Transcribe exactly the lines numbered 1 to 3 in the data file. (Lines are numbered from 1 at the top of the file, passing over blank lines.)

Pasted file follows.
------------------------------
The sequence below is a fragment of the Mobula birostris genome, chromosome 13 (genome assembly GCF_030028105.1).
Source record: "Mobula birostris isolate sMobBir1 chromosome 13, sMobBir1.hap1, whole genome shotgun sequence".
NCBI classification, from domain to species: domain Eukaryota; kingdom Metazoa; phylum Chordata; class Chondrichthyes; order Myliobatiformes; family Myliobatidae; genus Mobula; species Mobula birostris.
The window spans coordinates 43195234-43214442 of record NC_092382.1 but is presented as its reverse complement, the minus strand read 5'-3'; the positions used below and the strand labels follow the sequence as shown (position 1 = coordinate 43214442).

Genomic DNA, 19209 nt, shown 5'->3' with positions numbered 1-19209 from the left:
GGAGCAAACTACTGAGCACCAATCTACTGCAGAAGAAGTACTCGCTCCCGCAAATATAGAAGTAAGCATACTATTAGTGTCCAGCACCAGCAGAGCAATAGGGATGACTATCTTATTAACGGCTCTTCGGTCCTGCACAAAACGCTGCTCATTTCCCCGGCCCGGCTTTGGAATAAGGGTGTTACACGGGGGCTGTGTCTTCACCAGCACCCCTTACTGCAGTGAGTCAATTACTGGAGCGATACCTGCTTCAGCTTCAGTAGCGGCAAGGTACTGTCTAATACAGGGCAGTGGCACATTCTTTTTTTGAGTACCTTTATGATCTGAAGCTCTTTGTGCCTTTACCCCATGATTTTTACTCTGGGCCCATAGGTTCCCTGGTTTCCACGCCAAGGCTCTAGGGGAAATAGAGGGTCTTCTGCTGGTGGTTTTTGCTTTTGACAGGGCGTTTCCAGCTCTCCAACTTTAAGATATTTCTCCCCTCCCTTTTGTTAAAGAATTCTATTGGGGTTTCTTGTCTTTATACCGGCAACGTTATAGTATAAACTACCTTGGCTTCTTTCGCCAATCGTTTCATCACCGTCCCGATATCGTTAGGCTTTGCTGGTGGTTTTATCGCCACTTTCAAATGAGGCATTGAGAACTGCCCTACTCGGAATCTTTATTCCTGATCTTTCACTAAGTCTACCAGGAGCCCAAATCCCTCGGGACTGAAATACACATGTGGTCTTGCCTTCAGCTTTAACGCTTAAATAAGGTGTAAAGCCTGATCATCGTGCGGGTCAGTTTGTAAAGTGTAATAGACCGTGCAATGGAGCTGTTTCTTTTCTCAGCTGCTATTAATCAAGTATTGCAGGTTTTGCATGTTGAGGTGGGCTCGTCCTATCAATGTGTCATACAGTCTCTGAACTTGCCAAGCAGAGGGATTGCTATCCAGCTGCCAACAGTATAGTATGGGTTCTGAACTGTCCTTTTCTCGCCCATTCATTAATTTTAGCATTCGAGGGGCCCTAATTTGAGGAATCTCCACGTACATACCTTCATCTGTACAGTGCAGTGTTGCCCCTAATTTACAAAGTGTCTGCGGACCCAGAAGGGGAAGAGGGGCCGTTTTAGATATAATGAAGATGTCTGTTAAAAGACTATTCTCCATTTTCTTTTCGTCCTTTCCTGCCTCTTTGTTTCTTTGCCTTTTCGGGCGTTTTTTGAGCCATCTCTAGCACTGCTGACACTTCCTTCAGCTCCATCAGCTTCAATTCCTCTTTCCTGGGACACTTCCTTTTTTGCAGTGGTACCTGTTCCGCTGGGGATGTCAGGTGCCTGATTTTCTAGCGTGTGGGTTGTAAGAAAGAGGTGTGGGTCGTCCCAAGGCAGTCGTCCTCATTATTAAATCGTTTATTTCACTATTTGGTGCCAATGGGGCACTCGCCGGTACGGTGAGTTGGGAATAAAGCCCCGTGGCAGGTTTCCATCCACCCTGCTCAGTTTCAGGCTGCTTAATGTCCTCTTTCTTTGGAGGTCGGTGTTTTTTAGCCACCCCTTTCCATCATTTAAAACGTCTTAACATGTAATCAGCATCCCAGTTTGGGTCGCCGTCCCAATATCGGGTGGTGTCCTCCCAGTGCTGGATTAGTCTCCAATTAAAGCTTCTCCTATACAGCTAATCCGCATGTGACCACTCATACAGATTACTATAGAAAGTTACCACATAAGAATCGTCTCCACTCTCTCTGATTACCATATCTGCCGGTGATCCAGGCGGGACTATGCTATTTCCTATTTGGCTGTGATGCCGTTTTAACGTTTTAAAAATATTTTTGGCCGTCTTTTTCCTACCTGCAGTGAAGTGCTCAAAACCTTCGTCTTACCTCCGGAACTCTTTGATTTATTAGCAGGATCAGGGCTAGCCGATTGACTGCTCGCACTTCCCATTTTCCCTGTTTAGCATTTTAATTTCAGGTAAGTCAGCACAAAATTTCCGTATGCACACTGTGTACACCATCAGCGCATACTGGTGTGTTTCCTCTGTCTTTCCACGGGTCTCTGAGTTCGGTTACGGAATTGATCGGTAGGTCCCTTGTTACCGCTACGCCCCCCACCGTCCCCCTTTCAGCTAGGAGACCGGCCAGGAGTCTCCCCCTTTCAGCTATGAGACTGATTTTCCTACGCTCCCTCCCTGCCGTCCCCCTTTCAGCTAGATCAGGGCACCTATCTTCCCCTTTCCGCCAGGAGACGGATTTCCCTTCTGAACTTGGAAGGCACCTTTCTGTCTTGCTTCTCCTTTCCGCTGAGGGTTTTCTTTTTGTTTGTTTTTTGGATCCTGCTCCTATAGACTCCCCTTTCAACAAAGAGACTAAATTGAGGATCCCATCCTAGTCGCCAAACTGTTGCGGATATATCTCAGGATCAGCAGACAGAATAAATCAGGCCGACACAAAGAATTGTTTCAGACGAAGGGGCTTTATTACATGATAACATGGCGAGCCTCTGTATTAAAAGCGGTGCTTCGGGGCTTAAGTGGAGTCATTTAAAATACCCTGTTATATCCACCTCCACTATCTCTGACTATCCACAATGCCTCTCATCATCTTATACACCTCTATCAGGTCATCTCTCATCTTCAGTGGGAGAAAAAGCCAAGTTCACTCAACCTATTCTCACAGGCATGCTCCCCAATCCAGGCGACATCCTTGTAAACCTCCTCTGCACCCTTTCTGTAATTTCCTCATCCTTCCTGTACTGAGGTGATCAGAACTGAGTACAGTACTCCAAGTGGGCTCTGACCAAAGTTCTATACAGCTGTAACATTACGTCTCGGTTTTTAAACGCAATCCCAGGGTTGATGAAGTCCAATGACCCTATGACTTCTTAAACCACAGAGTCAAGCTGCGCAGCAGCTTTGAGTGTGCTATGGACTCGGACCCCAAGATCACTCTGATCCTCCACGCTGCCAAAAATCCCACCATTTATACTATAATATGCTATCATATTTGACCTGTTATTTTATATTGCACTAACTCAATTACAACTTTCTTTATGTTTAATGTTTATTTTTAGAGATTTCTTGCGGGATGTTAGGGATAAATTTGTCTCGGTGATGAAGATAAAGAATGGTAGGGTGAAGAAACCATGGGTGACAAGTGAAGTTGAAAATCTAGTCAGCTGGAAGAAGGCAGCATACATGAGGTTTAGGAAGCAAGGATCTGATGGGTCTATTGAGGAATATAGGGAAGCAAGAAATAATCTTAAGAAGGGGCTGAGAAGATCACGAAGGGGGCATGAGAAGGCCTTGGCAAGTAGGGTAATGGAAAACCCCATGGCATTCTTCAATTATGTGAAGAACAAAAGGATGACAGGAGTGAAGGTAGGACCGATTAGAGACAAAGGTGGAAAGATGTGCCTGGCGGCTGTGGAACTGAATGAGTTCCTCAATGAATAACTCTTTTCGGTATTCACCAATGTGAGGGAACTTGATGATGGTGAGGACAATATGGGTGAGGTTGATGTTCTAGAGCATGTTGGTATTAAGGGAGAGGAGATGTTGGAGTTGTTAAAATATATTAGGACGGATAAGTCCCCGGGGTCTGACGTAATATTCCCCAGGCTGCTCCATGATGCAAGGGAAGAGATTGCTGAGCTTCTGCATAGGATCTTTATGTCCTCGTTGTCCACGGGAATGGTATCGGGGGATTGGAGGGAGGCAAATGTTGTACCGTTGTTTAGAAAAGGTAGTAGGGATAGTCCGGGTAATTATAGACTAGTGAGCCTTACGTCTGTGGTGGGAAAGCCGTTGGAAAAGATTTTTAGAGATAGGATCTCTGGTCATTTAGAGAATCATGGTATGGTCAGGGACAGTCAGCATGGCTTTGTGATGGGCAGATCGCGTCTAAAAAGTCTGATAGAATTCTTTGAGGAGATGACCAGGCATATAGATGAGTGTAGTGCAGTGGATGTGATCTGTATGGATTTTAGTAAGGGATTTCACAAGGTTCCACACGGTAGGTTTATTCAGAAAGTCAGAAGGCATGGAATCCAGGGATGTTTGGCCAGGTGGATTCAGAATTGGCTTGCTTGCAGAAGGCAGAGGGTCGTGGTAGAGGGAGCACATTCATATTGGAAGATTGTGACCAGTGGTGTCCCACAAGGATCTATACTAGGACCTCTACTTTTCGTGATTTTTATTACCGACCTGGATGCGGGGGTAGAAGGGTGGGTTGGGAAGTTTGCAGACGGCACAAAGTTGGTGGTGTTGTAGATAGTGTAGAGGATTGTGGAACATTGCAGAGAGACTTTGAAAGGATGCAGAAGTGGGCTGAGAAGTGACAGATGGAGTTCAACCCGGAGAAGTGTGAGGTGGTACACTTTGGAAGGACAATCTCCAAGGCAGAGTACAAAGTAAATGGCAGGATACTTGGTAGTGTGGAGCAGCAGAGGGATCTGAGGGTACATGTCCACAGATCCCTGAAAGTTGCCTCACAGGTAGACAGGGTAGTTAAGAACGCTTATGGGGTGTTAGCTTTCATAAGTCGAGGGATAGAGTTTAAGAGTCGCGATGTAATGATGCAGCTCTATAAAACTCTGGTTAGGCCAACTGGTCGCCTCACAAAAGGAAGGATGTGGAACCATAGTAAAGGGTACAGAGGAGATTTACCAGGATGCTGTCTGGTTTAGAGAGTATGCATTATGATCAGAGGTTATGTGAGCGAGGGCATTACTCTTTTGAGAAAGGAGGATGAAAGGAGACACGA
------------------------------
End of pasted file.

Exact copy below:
The sequence below is a fragment of the Mobula birostris genome, chromosome 13 (genome assembly GCF_030028105.1).
Source record: "Mobula birostris isolate sMobBir1 chromosome 13, sMobBir1.hap1, whole genome shotgun sequence".
NCBI classification, from domain to species: domain Eukaryota; kingdom Metazoa; phylum Chordata; class Chondrichthyes; order Myliobatiformes; family Myliobatidae; genus Mobula; species Mobula birostris.